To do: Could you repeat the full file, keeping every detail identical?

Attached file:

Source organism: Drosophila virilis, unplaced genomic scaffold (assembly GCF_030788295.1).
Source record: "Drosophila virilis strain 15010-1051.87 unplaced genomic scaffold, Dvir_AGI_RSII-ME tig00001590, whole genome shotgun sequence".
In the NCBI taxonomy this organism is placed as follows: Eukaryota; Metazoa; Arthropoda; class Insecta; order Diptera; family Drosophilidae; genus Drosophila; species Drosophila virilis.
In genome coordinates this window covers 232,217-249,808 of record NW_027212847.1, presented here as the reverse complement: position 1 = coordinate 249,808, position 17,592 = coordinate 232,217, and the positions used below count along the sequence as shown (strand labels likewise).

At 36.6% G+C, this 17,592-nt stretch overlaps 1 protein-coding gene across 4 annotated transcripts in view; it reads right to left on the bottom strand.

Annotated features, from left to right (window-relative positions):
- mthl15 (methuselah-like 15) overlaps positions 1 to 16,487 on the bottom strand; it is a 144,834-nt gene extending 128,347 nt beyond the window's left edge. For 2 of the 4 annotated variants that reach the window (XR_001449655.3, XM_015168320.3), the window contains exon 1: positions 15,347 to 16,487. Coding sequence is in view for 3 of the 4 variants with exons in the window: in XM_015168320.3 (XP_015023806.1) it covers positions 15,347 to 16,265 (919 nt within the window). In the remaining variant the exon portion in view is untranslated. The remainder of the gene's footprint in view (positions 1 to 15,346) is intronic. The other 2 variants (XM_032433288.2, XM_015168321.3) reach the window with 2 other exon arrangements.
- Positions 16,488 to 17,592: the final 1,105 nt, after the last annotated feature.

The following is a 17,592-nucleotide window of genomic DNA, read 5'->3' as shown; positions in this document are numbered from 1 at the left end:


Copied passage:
Source organism: Drosophila virilis, unplaced genomic scaffold (assembly GCF_030788295.1).
Source record: "Drosophila virilis strain 15010-1051.87 unplaced genomic scaffold, Dvir_AGI_RSII-ME tig00001590, whole genome shotgun sequence".
In the NCBI taxonomy this organism is placed as follows: Eukaryota; Metazoa; Arthropoda; class Insecta; order Diptera; family Drosophilidae; genus Drosophila; species Drosophila virilis.
In genome coordinates this window covers 232,217-249,808 of record NW_027212847.1, presented here as the reverse complement: position 1 = coordinate 249,808, position 17,592 = coordinate 232,217, and the positions used below count along the sequence as shown (strand labels likewise).

At 36.6% G+C, this 17,592-nt stretch overlaps 1 protein-coding gene across 4 annotated transcripts in view; it reads right to left on the bottom strand.

Annotated features, from left to right (window-relative positions):
- mthl15 (methuselah-like 15) overlaps positions 1 to 16,487 on the bottom strand; it is a 144,834-nt gene extending 128,347 nt beyond the window's left edge. For 2 of the 4 annotated variants that reach the window (XR_001449655.3, XM_015168320.3), the window contains exon 1: positions 15,347 to 16,487. Coding sequence is in view for 3 of the 4 variants with exons in the window: in XM_015168320.3 (XP_015023806.1) it covers positions 15,347 to 16,265 (919 nt within the window). In the remaining variant the exon portion in view is untranslated. The remainder of the gene's footprint in view (positions 1 to 15,346) is intronic. The other 2 variants (XM_032433288.2, XM_015168321.3) reach the window with 2 other exon arrangements.
- Positions 16,488 to 17,592: the final 1,105 nt, after the last annotated feature.

The following is a 17,592-nucleotide window of genomic DNA, read 5'->3' as shown; positions in this document are numbered from 1 at the left end: